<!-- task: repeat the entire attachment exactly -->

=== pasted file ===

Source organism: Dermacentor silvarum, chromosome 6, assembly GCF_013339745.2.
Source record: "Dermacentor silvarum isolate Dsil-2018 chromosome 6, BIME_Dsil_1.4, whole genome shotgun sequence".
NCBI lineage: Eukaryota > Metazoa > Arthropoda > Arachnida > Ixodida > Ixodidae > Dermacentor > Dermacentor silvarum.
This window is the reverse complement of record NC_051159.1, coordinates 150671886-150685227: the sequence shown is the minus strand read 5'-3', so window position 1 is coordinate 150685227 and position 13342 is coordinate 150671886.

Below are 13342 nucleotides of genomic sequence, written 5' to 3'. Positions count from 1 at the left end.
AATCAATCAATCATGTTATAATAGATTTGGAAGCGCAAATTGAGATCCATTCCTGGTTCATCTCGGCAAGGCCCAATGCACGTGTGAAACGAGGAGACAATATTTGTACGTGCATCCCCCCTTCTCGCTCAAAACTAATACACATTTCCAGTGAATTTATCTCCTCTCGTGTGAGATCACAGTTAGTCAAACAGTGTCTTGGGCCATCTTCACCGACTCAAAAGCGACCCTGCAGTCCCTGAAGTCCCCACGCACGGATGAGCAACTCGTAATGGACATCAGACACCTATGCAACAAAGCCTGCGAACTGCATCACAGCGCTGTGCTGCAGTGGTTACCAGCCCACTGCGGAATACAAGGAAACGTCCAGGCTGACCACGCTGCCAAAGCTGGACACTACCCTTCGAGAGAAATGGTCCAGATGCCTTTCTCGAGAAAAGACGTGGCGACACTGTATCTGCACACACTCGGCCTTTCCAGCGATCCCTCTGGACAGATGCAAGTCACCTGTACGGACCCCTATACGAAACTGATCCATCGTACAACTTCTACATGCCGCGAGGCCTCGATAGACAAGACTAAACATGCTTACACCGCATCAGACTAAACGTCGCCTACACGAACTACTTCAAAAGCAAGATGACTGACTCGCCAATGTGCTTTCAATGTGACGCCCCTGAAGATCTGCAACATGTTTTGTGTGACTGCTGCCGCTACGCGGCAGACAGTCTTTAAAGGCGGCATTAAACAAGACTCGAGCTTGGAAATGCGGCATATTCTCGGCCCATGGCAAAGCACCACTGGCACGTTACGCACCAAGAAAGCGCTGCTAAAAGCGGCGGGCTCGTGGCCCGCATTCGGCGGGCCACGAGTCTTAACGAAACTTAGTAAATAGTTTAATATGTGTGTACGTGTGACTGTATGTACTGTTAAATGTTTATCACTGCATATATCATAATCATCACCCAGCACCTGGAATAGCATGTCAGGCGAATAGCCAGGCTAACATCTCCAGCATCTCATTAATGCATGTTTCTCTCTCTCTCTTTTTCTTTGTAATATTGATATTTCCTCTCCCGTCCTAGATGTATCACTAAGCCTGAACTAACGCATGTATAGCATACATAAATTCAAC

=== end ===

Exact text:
Source organism: Dermacentor silvarum, chromosome 6, assembly GCF_013339745.2.
Source record: "Dermacentor silvarum isolate Dsil-2018 chromosome 6, BIME_Dsil_1.4, whole genome shotgun sequence".
NCBI lineage: Eukaryota > Metazoa > Arthropoda > Arachnida > Ixodida > Ixodidae > Dermacentor > Dermacentor silvarum.
This window is the reverse complement of record NC_051159.1, coordinates 150671886-150685227: the sequence shown is the minus strand read 5'-3', so window position 1 is coordinate 150685227 and position 13342 is coordinate 150671886.

Below are 13342 nucleotides of genomic sequence, written 5' to 3'. Positions count from 1 at the left end.
AATCAATCAATCATGTTATAATAGATTTGGAAGCGCAAATTGAGATCCATTCCTGGTTCATCTCGGCAAGGCCCAATGCACGTGTGAAACGAGGAGACAATATTTGTACGTGCATCCCCCCTTCTCGCTCAAAACTAATACACATTTCCAGTGAATTTATCTCCTCTCGTGTGAGATCACAGTTAGTCAAACAGTGTCTTGGGCCATCTTCACCGACTCAAAAGCGACCCTGCAGTCCCTGAAGTCCCCACGCACGGATGAGCAACTCGTAATGGACATCAGACACCTATGCAACAAAGCCTGCGAACTGCATCACAGCGCTGTGCTGCAGTGGTTACCAGCCCACTGCGGAATACAAGGAAACGTCCAGGCTGACCACGCTGCCAAAGCTGGACACTACCCTTCGAGAGAAATGGTCCAGATGCCTTTCTCGAGAAAAGACGTGGCGACACTGTATCTGCACACACTCGGCCTTTCCAGCGATCCCTCTGGACAGATGCAAGTCACCTGTACGGACCCCTATACGAAACTGATCCATCGTACAACTTCTACATGCCGCGAGGCCTCGATAGACAAGACTAAACATGCTTACACCGCATCAGACTAAACGTCGCCTACACGAACTACTTCAAAAGCAAGATGACTGACTCGCCAATGTGCTTTCAATGTGACGCCCCTGAAGATCTGCAACATGTTTTGTGTGACTGCTGCCGCTACGCGGCAGACAGTCTTTAAAGGCGGCATTAAACAAGACTCGAGCTTGGAAATGCGGCATATTCTCGGCCCATGGCAAAGCACCACTGGCACGTTACGCACCAAGAAAGCGCTGCTAAAAGCGGCGGGCTCGTGGCCCGCATTCGGCGGGCCACGAGTCTTAACGAAACTTAGTAAATAGTTTAATATGTGTGTACGTGTGACTGTATGTACTGTTAAATGTTTATCACTGCATATATCATAATCATCACCCAGCACCTGGAATAGCATGTCAGGCGAATAGCCAGGCTAACATCTCCAGCATCTCATTAATGCATGTTTCTCTCTCTCTCTTTTTCTTTGTAATATTGATATTTCCTCTCCCGTCCTAGATGTATCACTAAGCCTGAACTAACGCATGTATAGCATACATAAATTCAAC